Catering supplier apetito has purchased 10 Gray & Adams double-deck temperature-controlled trailers with Carrier Transicold fridges.
The Wiltshire-based company opted for Vector HE 19 units, having trialled one alongside a Renault T480 tractor fitted with Carrier Transicold’s Eco-Drive power module.
“From the moment the combination went into operation, it was clear that Carrier’s flagship technology holds huge potential to help significantly reduce our carbon emissions and fuel expenditure,” said Daniel Paull, distribution operations manager at apetito. “The combination of the Vector unit on the trailer with the ability to power it through the Eco-Drive has provided noticeable savings on both fronts, while the fridge unit’s quiet operating noise is also a welcome bonus. The new trailers will be an ideal next step, and we hope they’ll be joined by more Eco-Drives on our trucks in the future.”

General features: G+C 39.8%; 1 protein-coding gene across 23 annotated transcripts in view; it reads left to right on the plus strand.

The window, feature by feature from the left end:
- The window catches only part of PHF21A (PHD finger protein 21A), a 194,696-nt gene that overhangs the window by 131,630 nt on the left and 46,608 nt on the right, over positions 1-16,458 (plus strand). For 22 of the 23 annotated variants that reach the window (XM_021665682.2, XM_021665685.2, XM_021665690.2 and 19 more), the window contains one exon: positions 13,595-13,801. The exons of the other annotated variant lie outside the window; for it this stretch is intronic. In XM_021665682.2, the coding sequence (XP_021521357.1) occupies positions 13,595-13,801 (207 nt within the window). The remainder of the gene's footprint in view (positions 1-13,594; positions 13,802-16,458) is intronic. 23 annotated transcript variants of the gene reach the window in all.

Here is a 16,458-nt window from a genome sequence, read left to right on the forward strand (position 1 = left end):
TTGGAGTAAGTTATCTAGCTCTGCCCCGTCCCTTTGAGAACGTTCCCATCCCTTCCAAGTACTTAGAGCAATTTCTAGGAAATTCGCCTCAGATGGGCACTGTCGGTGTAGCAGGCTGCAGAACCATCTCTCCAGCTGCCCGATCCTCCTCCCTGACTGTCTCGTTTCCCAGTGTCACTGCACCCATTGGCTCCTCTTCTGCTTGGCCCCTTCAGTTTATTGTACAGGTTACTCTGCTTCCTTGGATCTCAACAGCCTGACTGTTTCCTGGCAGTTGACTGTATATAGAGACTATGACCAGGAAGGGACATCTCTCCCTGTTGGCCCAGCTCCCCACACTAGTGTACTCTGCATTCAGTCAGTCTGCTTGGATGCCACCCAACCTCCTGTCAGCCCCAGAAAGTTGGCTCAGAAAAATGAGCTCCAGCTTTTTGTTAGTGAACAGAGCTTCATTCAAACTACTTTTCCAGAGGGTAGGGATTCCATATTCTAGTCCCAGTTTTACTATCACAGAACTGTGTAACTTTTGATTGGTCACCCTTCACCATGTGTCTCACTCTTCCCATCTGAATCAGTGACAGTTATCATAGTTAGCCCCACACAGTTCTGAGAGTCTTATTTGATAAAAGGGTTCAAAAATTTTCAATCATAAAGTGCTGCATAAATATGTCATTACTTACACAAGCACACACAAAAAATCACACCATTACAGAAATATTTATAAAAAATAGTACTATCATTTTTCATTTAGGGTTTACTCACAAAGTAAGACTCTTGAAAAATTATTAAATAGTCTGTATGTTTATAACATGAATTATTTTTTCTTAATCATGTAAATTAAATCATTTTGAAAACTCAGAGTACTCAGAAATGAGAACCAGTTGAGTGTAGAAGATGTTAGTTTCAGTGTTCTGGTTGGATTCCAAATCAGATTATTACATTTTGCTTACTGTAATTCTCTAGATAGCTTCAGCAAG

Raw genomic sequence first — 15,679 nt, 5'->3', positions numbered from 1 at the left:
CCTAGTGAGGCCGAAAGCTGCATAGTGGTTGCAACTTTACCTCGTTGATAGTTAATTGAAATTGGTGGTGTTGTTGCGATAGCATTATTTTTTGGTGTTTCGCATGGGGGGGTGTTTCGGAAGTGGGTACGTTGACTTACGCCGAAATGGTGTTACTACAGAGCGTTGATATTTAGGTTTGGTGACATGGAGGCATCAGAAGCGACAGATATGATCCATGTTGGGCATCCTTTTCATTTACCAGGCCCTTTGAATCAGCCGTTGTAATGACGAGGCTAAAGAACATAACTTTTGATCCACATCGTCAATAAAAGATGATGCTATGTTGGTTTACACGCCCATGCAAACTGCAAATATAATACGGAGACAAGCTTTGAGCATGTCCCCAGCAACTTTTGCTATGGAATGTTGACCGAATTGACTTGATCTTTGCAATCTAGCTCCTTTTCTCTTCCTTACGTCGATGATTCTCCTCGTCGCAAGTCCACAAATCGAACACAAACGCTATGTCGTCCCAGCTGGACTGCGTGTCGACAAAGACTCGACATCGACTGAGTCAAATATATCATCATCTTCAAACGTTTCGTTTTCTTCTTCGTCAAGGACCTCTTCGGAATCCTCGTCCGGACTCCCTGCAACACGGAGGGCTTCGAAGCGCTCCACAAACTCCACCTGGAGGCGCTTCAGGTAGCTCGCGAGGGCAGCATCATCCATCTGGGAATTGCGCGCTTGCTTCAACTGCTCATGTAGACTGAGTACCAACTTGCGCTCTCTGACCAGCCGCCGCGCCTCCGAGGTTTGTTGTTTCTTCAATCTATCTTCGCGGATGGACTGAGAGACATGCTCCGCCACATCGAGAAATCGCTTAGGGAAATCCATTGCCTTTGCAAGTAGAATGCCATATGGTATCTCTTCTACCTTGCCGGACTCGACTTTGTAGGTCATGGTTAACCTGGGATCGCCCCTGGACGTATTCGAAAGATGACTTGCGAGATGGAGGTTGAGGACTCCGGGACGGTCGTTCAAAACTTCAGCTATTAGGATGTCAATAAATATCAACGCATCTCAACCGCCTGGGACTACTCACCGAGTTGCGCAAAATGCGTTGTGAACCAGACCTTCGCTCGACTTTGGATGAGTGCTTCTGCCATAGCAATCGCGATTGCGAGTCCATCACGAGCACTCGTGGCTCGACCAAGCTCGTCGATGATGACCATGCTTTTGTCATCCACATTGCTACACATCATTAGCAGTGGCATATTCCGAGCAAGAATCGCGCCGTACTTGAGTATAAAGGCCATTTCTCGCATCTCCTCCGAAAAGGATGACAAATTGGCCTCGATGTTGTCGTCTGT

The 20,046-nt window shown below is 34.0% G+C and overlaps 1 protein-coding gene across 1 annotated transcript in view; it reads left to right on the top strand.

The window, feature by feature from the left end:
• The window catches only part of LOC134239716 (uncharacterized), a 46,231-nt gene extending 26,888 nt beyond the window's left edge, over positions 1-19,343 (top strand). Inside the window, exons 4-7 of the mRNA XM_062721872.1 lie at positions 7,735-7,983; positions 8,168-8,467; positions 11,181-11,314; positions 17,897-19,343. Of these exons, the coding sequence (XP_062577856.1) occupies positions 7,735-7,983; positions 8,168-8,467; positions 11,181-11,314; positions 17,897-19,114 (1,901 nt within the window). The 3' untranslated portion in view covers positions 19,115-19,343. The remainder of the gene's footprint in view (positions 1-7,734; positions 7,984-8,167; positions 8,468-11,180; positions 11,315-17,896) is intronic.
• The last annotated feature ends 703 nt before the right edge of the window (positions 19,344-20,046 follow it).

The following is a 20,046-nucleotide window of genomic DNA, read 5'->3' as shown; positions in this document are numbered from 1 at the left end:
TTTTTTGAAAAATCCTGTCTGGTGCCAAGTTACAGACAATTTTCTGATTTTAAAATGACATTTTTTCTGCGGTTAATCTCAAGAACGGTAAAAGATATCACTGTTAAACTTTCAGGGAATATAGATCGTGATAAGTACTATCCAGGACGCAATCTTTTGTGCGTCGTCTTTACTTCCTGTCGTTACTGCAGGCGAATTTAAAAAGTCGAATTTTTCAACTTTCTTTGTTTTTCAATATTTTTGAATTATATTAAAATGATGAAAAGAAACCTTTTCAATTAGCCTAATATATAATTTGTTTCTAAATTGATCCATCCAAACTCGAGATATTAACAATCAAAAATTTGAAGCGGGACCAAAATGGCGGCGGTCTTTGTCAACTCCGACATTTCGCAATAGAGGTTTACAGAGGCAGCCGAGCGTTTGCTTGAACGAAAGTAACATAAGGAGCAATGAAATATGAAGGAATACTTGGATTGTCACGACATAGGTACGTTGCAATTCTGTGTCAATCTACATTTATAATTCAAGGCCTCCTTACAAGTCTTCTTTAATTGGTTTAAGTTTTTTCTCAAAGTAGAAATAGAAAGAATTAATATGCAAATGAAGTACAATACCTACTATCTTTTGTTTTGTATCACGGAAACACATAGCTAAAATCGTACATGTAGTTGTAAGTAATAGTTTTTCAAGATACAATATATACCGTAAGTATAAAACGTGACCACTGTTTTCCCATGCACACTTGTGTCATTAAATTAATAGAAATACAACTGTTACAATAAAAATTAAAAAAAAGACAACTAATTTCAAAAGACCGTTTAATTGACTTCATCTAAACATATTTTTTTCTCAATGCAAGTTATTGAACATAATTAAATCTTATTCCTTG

Eco-Drive uses a hydraulic pump connected to the truck engine’s PTO, which drives a generator that delivers the electrical power required to run the Vector HE 19 unit. The power is delivered independent of the truck’s engine speed, so even when the vehicle is idling, 100% refrigeration capacity is ensured.
The combination of the Vector HE 19 mono-temperature units and Carrier Transicold’s E-Drive with a new multi-speed engine design, is said to deliver up to 30% fuel savings when compared with the previous generation Vector 1950. Additionally, capacity during pull-down has been increased by 40%, and there’s a 50% reduction in refrigerant escape. The trailers can also be plugged into the electrical grid on standby, making them 19% more efficient.
Carrier Transicold UK account manager Tony Biggs commented: “More of our customers are putting sustainability at the top of their agenda, and apetito is no exception.
“Combining the Vector HE 19 with our Eco-Drive technology is the ideal next step on apetito’s decarbonization journey; its aim to achieve net zero carbon emissions by 2040 also ties with Carrier’s goal of helping customers reduce their carbon footprint by more than one gigaton by 2030.”